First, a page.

Migration is weird. Birds can and do show up in strange places and out of their normal, preferred habitat. You may have your own experience with this, like a Sora or Virginia Rail that showed up in a garage or parking lot. This LeConte’s Sparrow proves the point. LeConte’s are grassland and marsh sparrows, but this one found itself beneath a group of hawthorn trees at Montrose on September 29, 2022.
For the second consecutive fall, Chicago is experiencing an invasion of Red-breasted Nuthatches. We’ve been seeing them daily and in good numbers at Montrose for most of September. Almost every flock of warblers has a Red-breasted Nuthatch or two associating with it. Back to back years with high numbers are atypical – usually we have to wait a few years between influxes. Some of the better places to see them are in the tree snags just west of the Magic Hedge and in the Honey Locusts south of the Magic Hedge.
The highlight of an excellent day of overall birding at Montrose on September 17 was an unexpected Purple Sandpiper. The bird hung out on the fishing pier during the morning, happily feeding on some kind of insect, perhaps midges. This is the earliest Purple Sandpiper for Montrose I know of – all other records come from late October, November, and into December. Interestingly, the bird was in juvenal plumage, maybe the first record of a juvenile for Illinois. Dozens of people saw and photographed it. Link to my eBird checklist for the day below.
September 17, 2022
The late summer shorebird bonanza continues at Montrose Beach. The show stealer on September 8 was a Buff-breasted Sandpiper that walked and fed nonchalantly among birders on the fishing pier. Shorebirds will often feed on the pier but this may be the first time a Buffy has done so. Other shorebirds seen at Montrose Beach on September 8 include the continuing juvenile Red Knot, 2 Baird’s Sandpipers, and 2 Greater Yellowlegs. Though not a shorebird, a surprise American White Pelican was also resting on the beach. We see a few flyover White Pelicans at Montrose each year, but this may be the first time one has set foot on land there.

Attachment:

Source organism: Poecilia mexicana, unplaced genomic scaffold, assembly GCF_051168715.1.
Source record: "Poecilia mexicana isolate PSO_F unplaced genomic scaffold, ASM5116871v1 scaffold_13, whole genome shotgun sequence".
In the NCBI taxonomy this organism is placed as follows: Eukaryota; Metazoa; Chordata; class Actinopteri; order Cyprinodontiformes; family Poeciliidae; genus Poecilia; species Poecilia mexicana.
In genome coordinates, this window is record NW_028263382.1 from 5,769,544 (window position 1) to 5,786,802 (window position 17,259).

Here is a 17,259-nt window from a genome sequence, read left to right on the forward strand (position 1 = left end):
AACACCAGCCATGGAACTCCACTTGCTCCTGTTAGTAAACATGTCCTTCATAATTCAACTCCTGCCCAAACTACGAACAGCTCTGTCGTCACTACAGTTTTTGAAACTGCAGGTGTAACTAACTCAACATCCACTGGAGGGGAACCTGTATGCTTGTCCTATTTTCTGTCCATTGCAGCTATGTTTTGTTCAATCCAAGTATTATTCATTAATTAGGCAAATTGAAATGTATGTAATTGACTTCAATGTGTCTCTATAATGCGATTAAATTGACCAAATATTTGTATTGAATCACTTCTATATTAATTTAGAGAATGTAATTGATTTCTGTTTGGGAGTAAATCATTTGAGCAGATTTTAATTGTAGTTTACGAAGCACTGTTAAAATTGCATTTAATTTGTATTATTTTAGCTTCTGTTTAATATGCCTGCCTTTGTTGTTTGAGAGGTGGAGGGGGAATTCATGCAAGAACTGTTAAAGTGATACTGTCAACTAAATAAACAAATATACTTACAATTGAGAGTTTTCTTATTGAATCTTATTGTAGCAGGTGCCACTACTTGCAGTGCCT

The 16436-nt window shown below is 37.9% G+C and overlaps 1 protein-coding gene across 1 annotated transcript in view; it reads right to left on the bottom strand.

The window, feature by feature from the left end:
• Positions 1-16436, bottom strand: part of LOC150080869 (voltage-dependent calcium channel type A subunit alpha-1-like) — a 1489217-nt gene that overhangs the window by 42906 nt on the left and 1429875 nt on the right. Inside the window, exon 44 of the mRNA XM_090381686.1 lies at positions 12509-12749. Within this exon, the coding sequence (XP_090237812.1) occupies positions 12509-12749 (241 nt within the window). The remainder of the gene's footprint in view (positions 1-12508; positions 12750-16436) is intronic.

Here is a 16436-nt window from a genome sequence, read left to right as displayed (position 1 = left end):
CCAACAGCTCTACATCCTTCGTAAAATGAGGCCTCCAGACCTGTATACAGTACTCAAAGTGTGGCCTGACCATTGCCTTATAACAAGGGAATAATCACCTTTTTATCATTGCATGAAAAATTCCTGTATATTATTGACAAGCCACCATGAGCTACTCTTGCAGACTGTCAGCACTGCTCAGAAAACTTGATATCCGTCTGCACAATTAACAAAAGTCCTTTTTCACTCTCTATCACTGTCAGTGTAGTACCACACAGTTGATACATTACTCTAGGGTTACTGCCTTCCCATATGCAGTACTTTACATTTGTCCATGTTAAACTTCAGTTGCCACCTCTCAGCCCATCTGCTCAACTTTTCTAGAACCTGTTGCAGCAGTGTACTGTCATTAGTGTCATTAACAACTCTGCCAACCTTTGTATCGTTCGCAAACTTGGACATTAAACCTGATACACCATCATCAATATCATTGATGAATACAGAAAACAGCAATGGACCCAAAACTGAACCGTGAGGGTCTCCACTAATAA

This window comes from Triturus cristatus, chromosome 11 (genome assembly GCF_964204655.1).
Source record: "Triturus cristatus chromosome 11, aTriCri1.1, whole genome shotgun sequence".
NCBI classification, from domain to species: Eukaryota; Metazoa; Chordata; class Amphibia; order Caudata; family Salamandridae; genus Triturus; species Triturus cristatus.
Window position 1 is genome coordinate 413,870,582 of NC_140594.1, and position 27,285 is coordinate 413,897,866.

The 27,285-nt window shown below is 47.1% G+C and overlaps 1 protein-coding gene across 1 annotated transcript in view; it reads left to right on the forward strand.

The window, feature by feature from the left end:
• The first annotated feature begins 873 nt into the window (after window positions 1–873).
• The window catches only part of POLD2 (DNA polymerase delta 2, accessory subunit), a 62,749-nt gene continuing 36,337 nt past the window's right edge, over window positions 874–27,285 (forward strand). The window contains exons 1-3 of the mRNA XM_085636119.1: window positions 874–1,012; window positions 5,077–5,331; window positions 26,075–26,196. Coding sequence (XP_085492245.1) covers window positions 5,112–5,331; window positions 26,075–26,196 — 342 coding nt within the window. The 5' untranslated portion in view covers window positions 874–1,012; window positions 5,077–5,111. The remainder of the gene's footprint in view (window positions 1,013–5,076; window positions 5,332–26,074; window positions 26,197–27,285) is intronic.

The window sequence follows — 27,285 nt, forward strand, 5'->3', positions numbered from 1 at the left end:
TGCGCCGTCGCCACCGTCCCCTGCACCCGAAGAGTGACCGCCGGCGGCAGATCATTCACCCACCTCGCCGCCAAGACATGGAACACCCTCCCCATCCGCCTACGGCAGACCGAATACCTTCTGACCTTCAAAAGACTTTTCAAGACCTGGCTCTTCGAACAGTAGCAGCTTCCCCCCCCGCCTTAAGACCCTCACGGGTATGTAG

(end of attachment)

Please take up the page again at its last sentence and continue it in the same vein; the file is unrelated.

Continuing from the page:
Thirty-eight species of shorebirds have been recorded at Montrose and of this 38 about 28 are regular and occur each year. We don’t get huge numbers however, usually no more than a few dozen individuals during the height of shorebird migration in May and August. What we lack in volume we more than make up for with great, close-up views. Look at the photo of the American Golden-Plover with this post. It’s from Montrose Beach and you can see how close the bird came to the photographer. It illustrates how tame and approachable these shorebirds can be. It’s also one reason why Montrose Beach is so popular with bird photographers. To see more Montrose shorebird pics on this blog, try a keyword search for “shorebirds”.
August is the best month for shorebirds but most of the regular August shorebirds occur in September, especially the first half of the month. As of September 4, we’ve had Red Knot, Baird’s Sandpipers, and an American Golden-Plover, plus several of the more common species. Though none have been reported, September is also good for White-rumped Sandpipers, so keep checking the beach this month.
Shorebirding Tip: Don’t forget to check the fishing pier while you’re at the beach. Shorebirds will use the pier for feeding and resting.